Just weeks after the Supreme Court heard arguments on marriage equality, a former teacher of a New Jersey School district alleges that he was wrongfully terminated due to his sexual orientation. Ronald Savoie alleges that he was coerced into resigning as a French teacher at Lawrenceville, a New Jersey boarding school, after being confronted by the school’s administration about pornographic materials found in an on campus basement that belonged to Savoie.  “An employer is not allowed to come into an employee’s bedroom and fire them,” said Alan Schorr, the attorney representing Savoie. “We have never had a decision where this has been the case.”

Savoie claims that he is aware that other staff members have been disciplined for engaging in sexual behavior on campus but not fired, because they were heterosexual. The school denies that their reasoning behind Savoie’s termination has anything to do with his sexual orientation.

Inappropriate Conduct Reason for Dismissal

“We believe that Mr. Savoie behaved inappropriately, in a manner inconsistent with our faculty code of conduct, and the school administration removed him from his job for that reason and that reason alone,” spokeswoman Jennifer Szwalek said yesterday in a statement. “Claims that his dismissal had anything to do with his sexual orientation are completely without foundation.”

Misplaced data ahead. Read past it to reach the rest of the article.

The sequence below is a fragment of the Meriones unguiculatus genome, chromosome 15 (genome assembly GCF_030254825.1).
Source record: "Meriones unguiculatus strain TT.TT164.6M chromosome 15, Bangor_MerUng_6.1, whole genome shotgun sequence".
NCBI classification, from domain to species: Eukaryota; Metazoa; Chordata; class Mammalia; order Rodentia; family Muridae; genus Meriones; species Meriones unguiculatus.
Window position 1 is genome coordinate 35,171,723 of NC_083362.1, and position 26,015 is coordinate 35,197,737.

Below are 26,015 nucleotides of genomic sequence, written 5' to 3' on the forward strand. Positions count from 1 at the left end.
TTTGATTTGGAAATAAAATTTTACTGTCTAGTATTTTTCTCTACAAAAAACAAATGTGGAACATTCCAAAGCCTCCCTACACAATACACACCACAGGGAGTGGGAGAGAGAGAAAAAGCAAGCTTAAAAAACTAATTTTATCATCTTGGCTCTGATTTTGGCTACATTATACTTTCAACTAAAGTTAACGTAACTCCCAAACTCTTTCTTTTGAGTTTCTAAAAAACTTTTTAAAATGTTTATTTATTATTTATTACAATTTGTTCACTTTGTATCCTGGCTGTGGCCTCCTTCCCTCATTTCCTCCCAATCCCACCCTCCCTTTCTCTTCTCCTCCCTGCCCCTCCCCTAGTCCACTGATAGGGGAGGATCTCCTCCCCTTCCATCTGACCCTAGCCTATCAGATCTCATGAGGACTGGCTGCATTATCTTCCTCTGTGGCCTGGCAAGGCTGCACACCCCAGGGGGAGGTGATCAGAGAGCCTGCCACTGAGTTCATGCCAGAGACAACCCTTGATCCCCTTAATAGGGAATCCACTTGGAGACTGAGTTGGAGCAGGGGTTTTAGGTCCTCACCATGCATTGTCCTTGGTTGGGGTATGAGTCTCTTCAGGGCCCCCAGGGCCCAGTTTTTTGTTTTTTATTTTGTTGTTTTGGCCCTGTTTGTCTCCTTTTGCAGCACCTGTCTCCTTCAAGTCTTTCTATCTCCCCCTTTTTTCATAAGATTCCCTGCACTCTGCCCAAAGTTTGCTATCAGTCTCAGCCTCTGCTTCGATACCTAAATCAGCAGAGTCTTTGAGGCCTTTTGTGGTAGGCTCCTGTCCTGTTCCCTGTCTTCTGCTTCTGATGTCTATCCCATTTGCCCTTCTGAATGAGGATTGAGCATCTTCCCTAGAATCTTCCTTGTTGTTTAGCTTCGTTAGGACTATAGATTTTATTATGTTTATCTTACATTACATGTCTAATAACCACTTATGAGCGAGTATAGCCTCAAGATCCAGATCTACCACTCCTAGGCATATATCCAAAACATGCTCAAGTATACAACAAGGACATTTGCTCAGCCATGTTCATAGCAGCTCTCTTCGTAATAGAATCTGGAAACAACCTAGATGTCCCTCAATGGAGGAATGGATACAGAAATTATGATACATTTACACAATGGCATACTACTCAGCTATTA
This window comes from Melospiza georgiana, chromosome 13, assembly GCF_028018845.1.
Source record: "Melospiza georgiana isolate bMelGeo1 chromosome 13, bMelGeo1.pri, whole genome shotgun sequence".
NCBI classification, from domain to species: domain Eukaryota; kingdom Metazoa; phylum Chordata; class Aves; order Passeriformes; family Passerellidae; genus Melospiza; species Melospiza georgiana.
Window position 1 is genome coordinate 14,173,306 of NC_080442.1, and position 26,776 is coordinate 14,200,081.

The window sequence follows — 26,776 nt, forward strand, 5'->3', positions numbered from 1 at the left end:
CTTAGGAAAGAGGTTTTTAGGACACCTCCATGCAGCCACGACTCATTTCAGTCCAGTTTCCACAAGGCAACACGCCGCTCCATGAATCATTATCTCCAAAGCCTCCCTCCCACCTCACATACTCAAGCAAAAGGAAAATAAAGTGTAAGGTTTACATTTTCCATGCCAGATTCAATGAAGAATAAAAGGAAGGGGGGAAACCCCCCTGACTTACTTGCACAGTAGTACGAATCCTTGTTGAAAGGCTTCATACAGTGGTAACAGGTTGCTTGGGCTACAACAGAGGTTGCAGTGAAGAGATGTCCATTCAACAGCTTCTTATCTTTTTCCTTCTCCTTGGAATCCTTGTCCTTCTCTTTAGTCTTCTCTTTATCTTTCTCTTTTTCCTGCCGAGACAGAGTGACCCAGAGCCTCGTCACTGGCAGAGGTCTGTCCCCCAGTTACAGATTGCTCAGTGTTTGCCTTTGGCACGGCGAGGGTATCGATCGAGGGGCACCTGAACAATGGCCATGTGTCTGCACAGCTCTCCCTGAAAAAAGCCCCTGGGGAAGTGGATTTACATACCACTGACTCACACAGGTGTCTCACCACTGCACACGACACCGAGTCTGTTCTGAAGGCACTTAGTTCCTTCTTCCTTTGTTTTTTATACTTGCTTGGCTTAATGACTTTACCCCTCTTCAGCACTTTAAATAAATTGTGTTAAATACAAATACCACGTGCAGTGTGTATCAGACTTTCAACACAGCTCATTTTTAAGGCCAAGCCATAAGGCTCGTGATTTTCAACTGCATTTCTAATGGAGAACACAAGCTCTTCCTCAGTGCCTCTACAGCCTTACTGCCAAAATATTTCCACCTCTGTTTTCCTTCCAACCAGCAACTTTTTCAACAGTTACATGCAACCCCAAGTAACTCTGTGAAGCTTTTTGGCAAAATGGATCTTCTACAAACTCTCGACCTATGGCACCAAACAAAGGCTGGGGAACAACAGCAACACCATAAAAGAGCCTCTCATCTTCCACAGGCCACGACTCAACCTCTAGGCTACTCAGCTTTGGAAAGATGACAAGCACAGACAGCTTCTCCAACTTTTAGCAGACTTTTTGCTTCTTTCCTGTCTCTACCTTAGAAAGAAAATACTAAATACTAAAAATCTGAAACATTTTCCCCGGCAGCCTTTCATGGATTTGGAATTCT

The on-campus condo which belonged to Savoie, was entered by maintenance due to a water main break on campus. While in the condo, workers discovered sexual paraphernalia, computer equipment, video tapes and an “apparatus hanging from chains.” According to court records, the discovery by maintenance was not reported to the school’s administration until a year later when the same maintenance staff member was reluctant to enter Savoie’s apartment when it needed follow up repairs.

After hearing of the reports, Headmaster Michael Cary and Dean of Faculty Catherine Bozkowski, met with Mr. Savoie and asked him about the items in his condo. Savoie, a 21 year veteran of the school, acknowledged that he had engaged in sexual activity and taken photographs in the condominium, but neither students or other faculty members had ever participated in the activities.

Shortly thereafter the school requested Savoie submit his letter of resignation. Seeing no option, Savoie sent a letter withdrawing from his position the following day.

In 2011 a state court judge dismissed Savoie’s wrongful termination lawsuit, which he later appealed. Last week the appeals court remanded the case back to Superior Court for a trial by jury.

Savoie’s attorney indicated that his client is pleased that he will finally be able to present his case to a jury, and that a victory for him would set a precedent that employees are not terminable based on their sexual proclivities.

Despite the case proceeding to trial, the school is confident that they are in the right and the jury will find in their favor.